Silva and Nelson worked shoulder to shoulder in those early years, discussing every cut and fade. But over time they weren’t always able to be in the same room together, much less the same city. Silva wrote, curated museum exhibits and raised two daughters on a commune in Santa Cruz; Nelson moved to San Francisco to work in film sound design and later in casting and film production. Throughout the 1980s and ’90s, they spent hours on the phone and hundreds of dollars mailing tape, production notes, transcripts and scripts back and forth. 

“We had much more separate lives … but there was always this creative connection, this spark between us,” Nelson said.

During that time, The Kitchen Sisters produced pieces on Joe DiMaggio, Edith Piaf and Carmen Miranda. They also traveled Route 66 and produced an hourlong documentary tracing the iconic roadway’s path through both space and time.

‘Keeping the past alive’

Despite The Kitchen Sisters’ career-spanning devotion to the medium of audio, both women describe their work as highly visual. “I think Davia and I have always sort of felt like we were making these little sound movies,” Silva said. 

The duo uses narration very sparingly; their stories tend to show rather than tell.

“That idea of keeping the past alive through breath and the voice is something that’s consistent in all their work.”

Jay Allison

“We are trying to make sound stories as visual as possible,” Nelson said. “We’re always saying to people, ‘Describe what’s going on here, paint a picture of the situation, walk us through it.’”

It requires painstaking effort. Silva and Nelson spend hours with interview subjects, sometimes going back two or three times. They break every scene down, making sure to capture the sound of a jukebox switching records, footsteps on gravel, the door of a manicurist’s salon opening and closing.

Nelson and Silva see themselves not only as journalists, but also as oral historians, artists, documentarians and storytellers. They want their work to represent people, places and experiences as honestly as possible. As fascinated as they are by their subjects, they understand there isn’t much of an audience for full unedited interviews; still, they want to let their stories breathe.

“Sometimes it’s easy just to cut out the repetitions and the little things that are little filigree in the way people tell stories, but, really, in those little extra things, sometimes more is revealed than cutting tight,” Nelson said.

Therein lies the magic of audio storytelling, the pair agree.

“It’s so powerful, just because it has that life in it, that breath in it, unlike the written word,” Silva said. “It can transport you.”

“That idea of keeping the past alive through breath and the voice is something that’s consistent in all their work,” said longtime collaborator Jay Allison.

Dubbed “The Kitchen Brother,” Allison met Nelson and Silva in the 1980s; they were part of a like-minded group of up-and-coming radio producers pushing the bounds of the medium. Their paths crossed again years later when they were all asked to teach production at new public radio stations starting up across Alaska. 

In the late 1990s, The Kitchen Sisters were kicking around ideas for producing a century retrospective in sound. They asked Allison if he wanted to get involved. Soon Nelson and Silva were at his kitchen table in Cape Cod, Mass., developing the vision for their Peabody Award–winning series, Lost & Found Sound

A postcard promoting a “Lost & Found Sound” story about WHER, a Memphis radio station that went on the air in 1955.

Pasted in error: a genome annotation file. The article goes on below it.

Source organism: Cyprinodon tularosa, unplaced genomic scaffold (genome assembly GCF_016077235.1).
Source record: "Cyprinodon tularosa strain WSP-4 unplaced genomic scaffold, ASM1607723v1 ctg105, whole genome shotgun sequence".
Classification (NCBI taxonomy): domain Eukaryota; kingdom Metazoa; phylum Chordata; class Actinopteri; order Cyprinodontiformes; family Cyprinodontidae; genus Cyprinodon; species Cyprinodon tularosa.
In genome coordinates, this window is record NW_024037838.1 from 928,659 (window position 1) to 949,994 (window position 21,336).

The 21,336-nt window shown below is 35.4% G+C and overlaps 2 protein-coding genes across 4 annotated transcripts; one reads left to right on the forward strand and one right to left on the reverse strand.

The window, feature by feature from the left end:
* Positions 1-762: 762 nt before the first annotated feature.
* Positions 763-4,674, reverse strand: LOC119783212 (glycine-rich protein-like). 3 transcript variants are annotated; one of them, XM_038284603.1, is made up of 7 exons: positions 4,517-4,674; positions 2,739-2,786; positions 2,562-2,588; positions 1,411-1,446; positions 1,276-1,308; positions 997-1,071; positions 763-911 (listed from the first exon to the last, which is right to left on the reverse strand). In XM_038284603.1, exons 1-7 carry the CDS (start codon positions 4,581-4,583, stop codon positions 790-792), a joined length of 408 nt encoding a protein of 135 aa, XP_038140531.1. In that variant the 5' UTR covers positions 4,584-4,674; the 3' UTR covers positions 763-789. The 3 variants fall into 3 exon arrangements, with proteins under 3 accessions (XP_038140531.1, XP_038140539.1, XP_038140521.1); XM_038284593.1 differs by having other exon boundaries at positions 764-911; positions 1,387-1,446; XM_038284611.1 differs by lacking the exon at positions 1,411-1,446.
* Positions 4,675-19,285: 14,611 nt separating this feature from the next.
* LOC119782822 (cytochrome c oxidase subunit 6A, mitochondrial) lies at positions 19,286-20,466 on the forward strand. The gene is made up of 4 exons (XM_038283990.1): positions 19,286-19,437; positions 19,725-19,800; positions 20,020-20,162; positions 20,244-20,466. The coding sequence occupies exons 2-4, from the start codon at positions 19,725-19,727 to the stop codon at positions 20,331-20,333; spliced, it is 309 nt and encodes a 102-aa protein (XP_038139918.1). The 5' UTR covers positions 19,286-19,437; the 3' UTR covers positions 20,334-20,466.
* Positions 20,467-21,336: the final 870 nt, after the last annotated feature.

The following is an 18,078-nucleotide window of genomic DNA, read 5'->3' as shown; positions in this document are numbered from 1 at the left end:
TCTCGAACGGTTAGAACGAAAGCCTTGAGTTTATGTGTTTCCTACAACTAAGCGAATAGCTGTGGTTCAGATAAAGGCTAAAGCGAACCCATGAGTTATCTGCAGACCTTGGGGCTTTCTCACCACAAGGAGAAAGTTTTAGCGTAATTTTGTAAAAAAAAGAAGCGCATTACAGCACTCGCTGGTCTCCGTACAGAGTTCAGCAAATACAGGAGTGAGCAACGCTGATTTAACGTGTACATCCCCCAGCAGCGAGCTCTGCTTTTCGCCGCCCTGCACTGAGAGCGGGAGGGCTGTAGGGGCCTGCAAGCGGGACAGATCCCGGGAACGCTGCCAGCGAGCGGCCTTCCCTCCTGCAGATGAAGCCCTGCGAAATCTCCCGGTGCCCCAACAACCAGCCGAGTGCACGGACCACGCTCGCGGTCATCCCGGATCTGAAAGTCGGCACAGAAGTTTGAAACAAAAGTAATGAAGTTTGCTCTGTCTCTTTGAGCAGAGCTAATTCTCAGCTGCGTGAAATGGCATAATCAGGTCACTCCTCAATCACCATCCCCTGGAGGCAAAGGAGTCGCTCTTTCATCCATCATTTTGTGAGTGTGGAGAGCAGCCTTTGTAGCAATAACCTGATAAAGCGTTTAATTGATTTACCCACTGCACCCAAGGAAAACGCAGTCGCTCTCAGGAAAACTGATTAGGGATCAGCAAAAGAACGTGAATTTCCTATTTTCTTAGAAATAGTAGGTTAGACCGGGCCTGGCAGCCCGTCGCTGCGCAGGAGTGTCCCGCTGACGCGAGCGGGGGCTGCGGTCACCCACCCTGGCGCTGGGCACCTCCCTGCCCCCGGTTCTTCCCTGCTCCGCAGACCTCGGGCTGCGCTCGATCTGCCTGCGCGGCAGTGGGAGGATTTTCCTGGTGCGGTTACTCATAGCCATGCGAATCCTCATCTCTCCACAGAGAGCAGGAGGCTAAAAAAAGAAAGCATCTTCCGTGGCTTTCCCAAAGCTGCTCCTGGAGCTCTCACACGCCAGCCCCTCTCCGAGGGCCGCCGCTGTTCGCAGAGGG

“A lot of it was based on those early radio shows that we were doing with home recordings and archival audio,” Silva said. “And that’s what gave us this idea … ‘This must be in everybody’s attic. Let’s ferret out this material and see if we can create some stories.’”

In 1999 the series aired weekly on All Things Considered, and NPR opened up its phone lines and invited listeners to share their stories. All three collaborators describe the experience of working on Lost & Found Sound as transformative.

“I think it was this revelation of what happens when people are part of the storytelling process, and when people help lead the storytelling process … when the medium is opened up as wide as it possibly can be,” Nelson said.

After 9/11, the team used the same approach for the Sonic Memorial Project, which resulted in another Peabody Award. Allison remembers hearing people call in to share final voicemails left by loved ones who died in the attack. 

“They would start crying on the phone. They’d say, ‘It’s all I have left,’” Allison said. “We found out that the power of the human voice was uncanny in a way we hadn’t expected.” 

‘Ton of value’ as an ethnographic archive

Those voicemails are among more than 7,000 hours of audio recordings that the Library of Congress has acquired. 

“They have a massive amount of material,” said Jesse Hocking, accessions archivist for the American Folklife Center. “We’re going to start with the digital content because that’s the most ready to go.” Administrative documents, grant files, story notebooks and non-digital recordings will be shipped to the Library in stages.

Hocking said the handwritten story notebooks help paint a richer picture of the oral histories and of how The Kitchen Sisters approached their work.

“[They would] include photos of people they interviewed and then write a little description. They included a lot of business cards of people they met along the way,” Hocking said. The collection includes “a lot of really good documentation that tells the inner workings of how these incredible stories were made,” he said.

An episode of “Hidden Kitchens” told the story of a woman who operated a taco stand at a gas station in Dallas.

Acquiring the collection furthers the Center’s mission of expanding the idea of what it means to be an American, representing many different cultures and points in history, Hocking said.

“It has a ton of value, not only for their place in radio history as pioneering women in the field, but also for us as an ethnographic archive of the … lives of everyday people in America,” he said. “I think they have a real penchant for finding underrepresented voices and elevating their stories.”

The Kitchen Sisters are still hard at work and show no sign of slowing down. They produce The Kitchen Sisters Present, a biweekly Radiotopia podcast, and a weekly radio show on KSQD in Santa Cruz.

They’re also collaborating with Nigerian American artist Sitalbanat Muktari, theater director Ellen Sebastian Chang and choreographer Amara Tabor-Smith on a multimedia project about archiving Black women’s stories, House/Full of Black Women. They’re also working on stories about women architects, climate change, a Manhattan community garden and musician Knox Phillips. And they’re writing their second book about their careers in radio, called Show the Girls the Snakes

“I don’t think we’ll retire at all,” Nelson said. “Our lives are our work; our work is our life.”